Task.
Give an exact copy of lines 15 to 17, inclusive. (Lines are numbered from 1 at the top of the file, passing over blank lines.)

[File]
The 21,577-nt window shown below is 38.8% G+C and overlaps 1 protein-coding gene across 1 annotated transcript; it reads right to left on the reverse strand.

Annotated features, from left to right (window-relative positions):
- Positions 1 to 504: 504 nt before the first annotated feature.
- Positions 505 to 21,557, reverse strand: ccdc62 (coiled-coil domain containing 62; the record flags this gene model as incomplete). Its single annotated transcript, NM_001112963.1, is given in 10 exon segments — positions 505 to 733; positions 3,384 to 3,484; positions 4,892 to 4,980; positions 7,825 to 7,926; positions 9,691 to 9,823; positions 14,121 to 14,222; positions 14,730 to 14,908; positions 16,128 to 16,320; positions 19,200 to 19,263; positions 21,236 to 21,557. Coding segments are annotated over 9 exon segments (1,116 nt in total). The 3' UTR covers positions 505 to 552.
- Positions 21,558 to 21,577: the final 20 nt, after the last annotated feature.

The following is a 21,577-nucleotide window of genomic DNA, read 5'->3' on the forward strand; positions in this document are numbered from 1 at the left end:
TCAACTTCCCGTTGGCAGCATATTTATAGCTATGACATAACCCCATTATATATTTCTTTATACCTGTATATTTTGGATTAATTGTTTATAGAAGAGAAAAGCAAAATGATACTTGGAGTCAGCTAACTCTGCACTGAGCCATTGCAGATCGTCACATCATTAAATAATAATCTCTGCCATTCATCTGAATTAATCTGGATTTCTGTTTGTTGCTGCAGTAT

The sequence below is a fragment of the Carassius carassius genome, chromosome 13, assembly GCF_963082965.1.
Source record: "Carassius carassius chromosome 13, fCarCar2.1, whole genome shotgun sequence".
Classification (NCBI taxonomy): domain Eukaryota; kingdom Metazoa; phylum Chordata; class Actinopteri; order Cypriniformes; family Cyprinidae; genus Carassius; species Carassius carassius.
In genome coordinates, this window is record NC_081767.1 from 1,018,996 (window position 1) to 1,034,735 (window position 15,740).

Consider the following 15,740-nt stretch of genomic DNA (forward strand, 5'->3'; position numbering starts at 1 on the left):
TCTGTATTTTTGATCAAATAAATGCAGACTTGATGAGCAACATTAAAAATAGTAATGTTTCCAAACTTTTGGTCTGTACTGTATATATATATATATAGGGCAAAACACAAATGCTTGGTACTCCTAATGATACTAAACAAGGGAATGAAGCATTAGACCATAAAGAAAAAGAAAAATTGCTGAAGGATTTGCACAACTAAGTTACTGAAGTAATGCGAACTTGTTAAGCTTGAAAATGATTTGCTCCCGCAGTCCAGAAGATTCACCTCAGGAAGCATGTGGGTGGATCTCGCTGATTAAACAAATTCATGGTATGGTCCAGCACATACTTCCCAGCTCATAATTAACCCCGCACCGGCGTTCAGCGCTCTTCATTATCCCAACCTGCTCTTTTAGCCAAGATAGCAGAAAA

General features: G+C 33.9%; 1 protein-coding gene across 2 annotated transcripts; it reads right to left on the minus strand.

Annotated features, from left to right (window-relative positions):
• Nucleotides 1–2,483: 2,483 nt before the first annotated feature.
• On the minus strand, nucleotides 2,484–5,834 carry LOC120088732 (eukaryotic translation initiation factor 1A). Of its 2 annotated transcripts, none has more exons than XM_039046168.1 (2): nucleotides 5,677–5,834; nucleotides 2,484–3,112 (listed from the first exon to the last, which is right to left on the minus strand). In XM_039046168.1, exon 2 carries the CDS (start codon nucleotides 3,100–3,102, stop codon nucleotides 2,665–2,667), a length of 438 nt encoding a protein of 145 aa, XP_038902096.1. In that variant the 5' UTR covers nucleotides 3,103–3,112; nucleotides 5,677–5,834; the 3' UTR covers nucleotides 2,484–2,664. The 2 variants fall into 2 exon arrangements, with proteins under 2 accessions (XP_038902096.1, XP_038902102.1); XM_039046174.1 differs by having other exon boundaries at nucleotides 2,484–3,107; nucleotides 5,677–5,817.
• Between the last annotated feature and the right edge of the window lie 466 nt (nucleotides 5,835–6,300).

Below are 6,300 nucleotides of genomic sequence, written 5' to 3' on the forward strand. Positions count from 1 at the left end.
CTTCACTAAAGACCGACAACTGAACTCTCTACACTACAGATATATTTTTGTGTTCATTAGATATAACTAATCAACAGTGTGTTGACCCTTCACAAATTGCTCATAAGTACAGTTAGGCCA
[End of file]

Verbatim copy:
Annotated features, from left to right (window-relative positions):
• Nucleotides 1–2,483: 2,483 nt before the first annotated feature.
• On the minus strand, nucleotides 2,484–5,834 carry LOC120088732 (eukaryotic translation initiation factor 1A). Of its 2 annotated transcripts, none has more exons than XM_039046168.1 (2): nucleotides 5,677–5,834; nucleotides 2,484–3,112 (listed from the first exon to the last, which is right to left on the minus strand). In XM_039046168.1, exon 2 carries the CDS (start codon nucleotides 3,100–3,102, stop codon nucleotides 2,665–2,667), a length of 438 nt encoding a protein of 145 aa, XP_038902096.1. In that variant the 5' UTR covers nucleotides 3,103–3,112; nucleotides 5,677–5,834; the 3' UTR covers nucleotides 2,484–2,664. The 2 variants fall into 2 exon arrangements, with proteins under 2 accessions (XP_038902096.1, XP_038902102.1); XM_039046174.1 differs by having other exon boundaries at nucleotides 2,484–3,107; nucleotides 5,677–5,817.